Generation Riesling

I visited Rheinhessen, Pfalz and Rheingau on 10 to 13 September 2006 as a guest of the German Wine Institute to meet some of the dynamic "Generation Riesling" winegrowers.

The Generation Riesling are passionate about their work, determined to work together and talk quite a lot about having fun. What counts as "fun" we never fully discovered - which is possibly a good thing.

In common with so many high quality producers along the Rhine and Moselle they are committed to dry Riesling. We began with one of the most impressive estates in the Rheinhessen: Weingut Wittmann at Westhofen, where Philipp Wittmann describes his impeccably well-made Estate Riesling Trocken as "the liquid business card of our estate." I warm to Wittmann. Biodynamic (since 2003), but not at all precious about it, his aim is to make wine "that should have the taste of the grape and not anything else." These are no empty words: the most impressive aspect of his range, which includes fine Weisser Burgunder and unusually complex, flavourful Sylvaner is an almost startling purity of fruit.

Wittmann is one of the twenty members of "Message in a Bottle", founded five years ago. All the members, he says are true friends, are committed to making top quality Riesling (and some Sylvaner), to promoting their wine together and, of course, to partying together and having "a lot of fun." He admits that not everyone has the same ideas, but their agreement over the future of German wine making does not seem at all forced. Members, for example, are determined only to name the best vineyard sites on labels in order to "give quality back to the concept of vineyard sites."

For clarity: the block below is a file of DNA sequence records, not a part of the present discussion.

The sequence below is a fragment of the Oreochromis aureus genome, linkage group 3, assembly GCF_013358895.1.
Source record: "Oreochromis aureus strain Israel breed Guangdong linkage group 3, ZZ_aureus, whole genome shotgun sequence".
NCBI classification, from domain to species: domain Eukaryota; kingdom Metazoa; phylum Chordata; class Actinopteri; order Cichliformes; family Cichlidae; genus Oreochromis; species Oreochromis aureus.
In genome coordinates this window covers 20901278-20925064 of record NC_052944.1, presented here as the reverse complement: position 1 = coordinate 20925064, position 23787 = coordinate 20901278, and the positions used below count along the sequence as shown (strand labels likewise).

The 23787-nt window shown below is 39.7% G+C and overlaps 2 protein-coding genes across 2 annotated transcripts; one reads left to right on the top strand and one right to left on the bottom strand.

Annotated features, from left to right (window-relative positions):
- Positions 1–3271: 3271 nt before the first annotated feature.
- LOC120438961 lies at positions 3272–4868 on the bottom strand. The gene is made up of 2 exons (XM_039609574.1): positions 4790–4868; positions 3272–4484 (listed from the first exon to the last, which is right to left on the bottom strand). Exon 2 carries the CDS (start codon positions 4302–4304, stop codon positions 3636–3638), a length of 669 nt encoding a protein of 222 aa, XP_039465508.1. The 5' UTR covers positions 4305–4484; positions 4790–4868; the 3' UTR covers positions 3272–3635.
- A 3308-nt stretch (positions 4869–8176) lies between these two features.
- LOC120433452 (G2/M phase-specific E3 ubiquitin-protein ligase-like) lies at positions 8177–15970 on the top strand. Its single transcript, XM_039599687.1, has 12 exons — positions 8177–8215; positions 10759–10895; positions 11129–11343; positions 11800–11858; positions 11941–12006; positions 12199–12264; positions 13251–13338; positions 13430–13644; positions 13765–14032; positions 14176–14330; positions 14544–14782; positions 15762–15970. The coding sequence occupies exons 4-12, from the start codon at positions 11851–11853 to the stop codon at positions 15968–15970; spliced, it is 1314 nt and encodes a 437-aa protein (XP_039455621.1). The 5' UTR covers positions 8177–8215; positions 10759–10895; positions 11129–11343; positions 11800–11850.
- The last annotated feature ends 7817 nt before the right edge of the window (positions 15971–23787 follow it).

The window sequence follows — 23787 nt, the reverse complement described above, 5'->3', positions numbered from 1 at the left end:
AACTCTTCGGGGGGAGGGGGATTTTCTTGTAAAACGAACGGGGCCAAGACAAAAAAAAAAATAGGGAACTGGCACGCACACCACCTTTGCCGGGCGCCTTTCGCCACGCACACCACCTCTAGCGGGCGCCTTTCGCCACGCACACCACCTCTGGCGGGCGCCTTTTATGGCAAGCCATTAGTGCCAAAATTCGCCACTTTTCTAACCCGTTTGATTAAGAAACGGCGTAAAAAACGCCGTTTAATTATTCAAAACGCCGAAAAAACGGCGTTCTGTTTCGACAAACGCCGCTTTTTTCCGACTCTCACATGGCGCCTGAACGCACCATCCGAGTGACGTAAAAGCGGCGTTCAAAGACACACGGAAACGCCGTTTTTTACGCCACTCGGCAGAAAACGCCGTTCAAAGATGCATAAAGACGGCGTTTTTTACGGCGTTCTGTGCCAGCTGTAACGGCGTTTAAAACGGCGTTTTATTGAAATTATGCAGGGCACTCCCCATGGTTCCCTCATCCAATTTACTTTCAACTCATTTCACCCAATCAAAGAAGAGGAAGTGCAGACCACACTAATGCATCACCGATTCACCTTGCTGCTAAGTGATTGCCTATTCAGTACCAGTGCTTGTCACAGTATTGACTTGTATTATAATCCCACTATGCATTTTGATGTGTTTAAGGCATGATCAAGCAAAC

Other members of Message in a Bottle that we met and whose wines we tasted were Jochen Dreissigacker, Stefan Winter, Michael Gutzler and Johannes Geil-Bierschenk. All four make fine and sometimes very fine wine. Although the dry Riesling stars, I was again surprised and impressed by a Sylvaner, this time from Dreissigacker, which had great depth of soft, almost honeyed fruit. A yield of 35 hl/ha no doubt helps. Johannes Geil had created a unique mobile tasting room in the back of a trailtrailerr. We squashed in, bumped behind his tractor and headed for the vineyards.

Axel Neiss

Axel Neiss

Message in a Bottle is replicated to some extent by "The Young Pfalz" and by the "Südpfalz Connexion". Axel Neiss, the articulate spokesman of The Young Pfalz is happy to acknowledge that the Generation Riesling represent something of a revolution, but like Philipp Wittmann, he insists that the new generation don't wish to turn their backs on their parents' wisdom and knowledge, but to use it as a platform to make even better wine. Neiss knows what he wants and is not unduly impressed by journalists ("they are dangerous - don't go all out to impress them!") He recognises, however, that change was necessary not just for economic reasons but also as a result of global warming. His grandfather would not have ripened Riesling to the extent that is now commonplace in the northern Pfalz (Kindenheim). What he would have made of his grandson's plantings of Cabernet Sauvignon, Merlot, Syrah and Viognier is hard to imagine. Further south, Boris Kranz is even experimenting with Tempranillo. Some sandy soils (notwithstanding the downpours of August 2006) are becoming too dry. Heavier, damper, colder clay limestone soils are coming into their own as sites for Riesling. Drip irrigation is now being installed on the drier soils.